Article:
Tigers: Worth More Dead Than Alive

Elizabeth O’Neill

Like most people, I have never seen a tiger in the wild. Despite being a conservation biologist, the only tigers I regularly encounter at close range are popular icons in Western culture, like Hobbes, Tigger, Sher Khan, and the jolly Tony on my breakfast cereal box. I have admired tigers in zoos, however, so they are somewhatmore real tome than dinosaurs, but much less so than the grey squirrels outside my office window. Nonetheless, it is important to me that tigers roam the world, as it is to many others. In a 2004 poll for the cable network Animal Planet, more than 20 percent of 50,000 viewers representing 73 countries voted the tiger the “world’s favorite animal.”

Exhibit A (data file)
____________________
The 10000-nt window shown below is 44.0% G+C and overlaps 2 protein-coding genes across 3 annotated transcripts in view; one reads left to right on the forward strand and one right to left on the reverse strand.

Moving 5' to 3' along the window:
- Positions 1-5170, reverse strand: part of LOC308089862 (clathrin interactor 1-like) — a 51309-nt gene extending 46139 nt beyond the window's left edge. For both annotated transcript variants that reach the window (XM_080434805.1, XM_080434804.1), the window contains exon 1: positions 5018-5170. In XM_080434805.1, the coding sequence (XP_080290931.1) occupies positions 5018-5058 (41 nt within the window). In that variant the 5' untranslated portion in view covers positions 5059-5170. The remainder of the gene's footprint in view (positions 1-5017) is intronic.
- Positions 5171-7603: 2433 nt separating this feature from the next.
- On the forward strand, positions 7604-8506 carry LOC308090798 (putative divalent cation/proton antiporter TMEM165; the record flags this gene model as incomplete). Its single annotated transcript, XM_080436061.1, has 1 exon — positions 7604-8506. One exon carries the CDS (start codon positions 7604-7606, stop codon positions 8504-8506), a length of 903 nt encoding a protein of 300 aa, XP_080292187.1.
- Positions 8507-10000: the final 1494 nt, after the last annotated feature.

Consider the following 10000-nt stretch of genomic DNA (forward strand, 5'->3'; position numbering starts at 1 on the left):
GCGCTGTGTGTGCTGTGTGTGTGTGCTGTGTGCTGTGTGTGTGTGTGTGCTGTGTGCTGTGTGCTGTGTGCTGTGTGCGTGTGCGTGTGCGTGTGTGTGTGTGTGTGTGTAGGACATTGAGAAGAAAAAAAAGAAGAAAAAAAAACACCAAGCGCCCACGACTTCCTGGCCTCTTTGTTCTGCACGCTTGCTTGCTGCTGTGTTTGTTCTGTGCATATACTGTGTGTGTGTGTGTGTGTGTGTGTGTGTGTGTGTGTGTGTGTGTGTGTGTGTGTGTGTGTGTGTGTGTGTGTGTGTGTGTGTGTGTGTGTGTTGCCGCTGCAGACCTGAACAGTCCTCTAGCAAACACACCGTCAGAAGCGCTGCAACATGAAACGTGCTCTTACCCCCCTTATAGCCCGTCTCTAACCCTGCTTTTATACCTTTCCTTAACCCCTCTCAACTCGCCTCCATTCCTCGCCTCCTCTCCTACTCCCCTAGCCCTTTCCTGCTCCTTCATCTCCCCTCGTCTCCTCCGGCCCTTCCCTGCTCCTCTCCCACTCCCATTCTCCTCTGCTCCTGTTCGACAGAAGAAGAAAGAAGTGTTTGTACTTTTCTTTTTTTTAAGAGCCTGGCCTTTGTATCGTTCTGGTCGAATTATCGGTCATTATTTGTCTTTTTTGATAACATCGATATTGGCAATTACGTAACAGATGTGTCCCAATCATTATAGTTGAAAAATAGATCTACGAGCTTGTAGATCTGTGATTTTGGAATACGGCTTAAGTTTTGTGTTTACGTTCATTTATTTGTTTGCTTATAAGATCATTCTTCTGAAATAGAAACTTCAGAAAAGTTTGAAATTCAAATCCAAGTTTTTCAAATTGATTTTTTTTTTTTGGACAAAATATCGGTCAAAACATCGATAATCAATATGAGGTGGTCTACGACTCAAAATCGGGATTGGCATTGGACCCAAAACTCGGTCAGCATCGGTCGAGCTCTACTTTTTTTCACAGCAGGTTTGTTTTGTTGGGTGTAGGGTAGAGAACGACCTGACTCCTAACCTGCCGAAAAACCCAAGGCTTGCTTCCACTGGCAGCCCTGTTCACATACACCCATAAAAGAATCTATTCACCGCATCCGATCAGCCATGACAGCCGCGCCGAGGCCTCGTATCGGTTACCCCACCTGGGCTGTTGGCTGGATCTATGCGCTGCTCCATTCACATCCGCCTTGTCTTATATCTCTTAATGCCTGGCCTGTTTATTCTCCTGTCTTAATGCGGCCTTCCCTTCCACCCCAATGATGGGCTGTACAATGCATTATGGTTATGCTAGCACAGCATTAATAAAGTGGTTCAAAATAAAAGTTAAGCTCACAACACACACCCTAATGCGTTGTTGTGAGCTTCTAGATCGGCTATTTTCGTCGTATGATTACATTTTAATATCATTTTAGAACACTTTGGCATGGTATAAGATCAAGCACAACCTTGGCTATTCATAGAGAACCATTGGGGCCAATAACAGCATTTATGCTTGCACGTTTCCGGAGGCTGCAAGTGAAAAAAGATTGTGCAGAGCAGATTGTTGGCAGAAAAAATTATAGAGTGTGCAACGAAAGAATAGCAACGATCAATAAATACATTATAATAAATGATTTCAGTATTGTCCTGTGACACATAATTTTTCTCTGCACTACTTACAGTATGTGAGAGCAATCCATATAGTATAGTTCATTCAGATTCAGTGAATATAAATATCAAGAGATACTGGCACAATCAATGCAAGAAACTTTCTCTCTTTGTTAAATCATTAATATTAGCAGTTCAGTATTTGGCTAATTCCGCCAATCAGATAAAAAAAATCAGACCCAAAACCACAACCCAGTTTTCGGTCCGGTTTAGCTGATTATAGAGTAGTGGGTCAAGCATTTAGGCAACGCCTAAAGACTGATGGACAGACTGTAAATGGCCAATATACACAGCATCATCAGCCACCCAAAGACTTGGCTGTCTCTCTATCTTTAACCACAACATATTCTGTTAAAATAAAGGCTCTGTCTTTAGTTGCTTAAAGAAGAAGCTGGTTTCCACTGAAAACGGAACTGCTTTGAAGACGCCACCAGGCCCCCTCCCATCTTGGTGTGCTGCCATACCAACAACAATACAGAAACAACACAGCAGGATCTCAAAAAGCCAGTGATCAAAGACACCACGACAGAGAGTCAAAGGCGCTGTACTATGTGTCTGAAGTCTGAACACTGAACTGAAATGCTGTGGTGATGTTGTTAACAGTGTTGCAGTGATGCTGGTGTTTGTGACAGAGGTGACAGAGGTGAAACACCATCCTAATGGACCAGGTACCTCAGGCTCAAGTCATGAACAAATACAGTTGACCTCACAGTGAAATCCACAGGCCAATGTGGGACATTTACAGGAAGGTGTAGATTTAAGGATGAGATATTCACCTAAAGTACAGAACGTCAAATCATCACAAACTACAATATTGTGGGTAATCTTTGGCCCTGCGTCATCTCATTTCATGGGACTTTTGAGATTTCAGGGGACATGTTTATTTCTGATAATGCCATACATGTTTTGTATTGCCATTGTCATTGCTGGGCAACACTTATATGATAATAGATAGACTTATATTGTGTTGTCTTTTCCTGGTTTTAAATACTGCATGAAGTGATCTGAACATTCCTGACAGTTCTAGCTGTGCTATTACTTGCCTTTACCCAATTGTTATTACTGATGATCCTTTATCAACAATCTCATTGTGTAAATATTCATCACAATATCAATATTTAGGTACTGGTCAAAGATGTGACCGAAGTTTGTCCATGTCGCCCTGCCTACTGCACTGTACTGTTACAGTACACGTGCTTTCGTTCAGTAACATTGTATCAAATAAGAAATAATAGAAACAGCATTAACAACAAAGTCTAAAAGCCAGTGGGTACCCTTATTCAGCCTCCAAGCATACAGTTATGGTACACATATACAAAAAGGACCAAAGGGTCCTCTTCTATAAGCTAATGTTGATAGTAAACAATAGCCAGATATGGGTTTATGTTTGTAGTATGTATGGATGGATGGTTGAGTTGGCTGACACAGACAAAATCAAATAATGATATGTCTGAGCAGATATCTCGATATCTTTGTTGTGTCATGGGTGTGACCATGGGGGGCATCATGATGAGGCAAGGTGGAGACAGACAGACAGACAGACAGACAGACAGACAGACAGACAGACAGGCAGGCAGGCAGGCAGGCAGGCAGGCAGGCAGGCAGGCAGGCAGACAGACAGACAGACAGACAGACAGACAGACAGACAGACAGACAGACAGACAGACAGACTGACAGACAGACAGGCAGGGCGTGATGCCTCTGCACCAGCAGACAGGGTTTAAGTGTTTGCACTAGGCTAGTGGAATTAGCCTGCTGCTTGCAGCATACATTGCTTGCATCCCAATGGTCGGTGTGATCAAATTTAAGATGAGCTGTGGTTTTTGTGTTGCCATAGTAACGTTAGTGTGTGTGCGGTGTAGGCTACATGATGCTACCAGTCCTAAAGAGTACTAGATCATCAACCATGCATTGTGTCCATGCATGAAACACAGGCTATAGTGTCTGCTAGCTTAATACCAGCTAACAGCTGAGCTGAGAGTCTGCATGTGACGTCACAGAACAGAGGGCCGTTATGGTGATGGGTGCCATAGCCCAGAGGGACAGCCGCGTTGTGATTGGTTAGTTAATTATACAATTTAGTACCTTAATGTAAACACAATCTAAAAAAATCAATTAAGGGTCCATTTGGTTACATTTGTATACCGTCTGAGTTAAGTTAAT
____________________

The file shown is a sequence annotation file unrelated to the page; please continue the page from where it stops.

Maybe, paradoxically, this is why the world holds fewer than 4,000 wild tigers today. Tomost of us, they are thriving—in our minds and imaginations, on TV, and in the pages of magazines like this one—and this enables continued denial and inaction. Meanwhile, the reality of the tiger is that all remaining subpopulations—none of which numbers more than 250 individuals—are in decline and that they now roam across only 7 percent of their original range.

Of the nine tiger subspecies that once thrived, poaching, conflict, and competition with human populations have driven three species to extinction and three others to near extinction within the past 50 years.The South China tiger, vigorously persecuted after a bounty was placed on its head by Chairman Mao himself, is considered to be functionally extinct.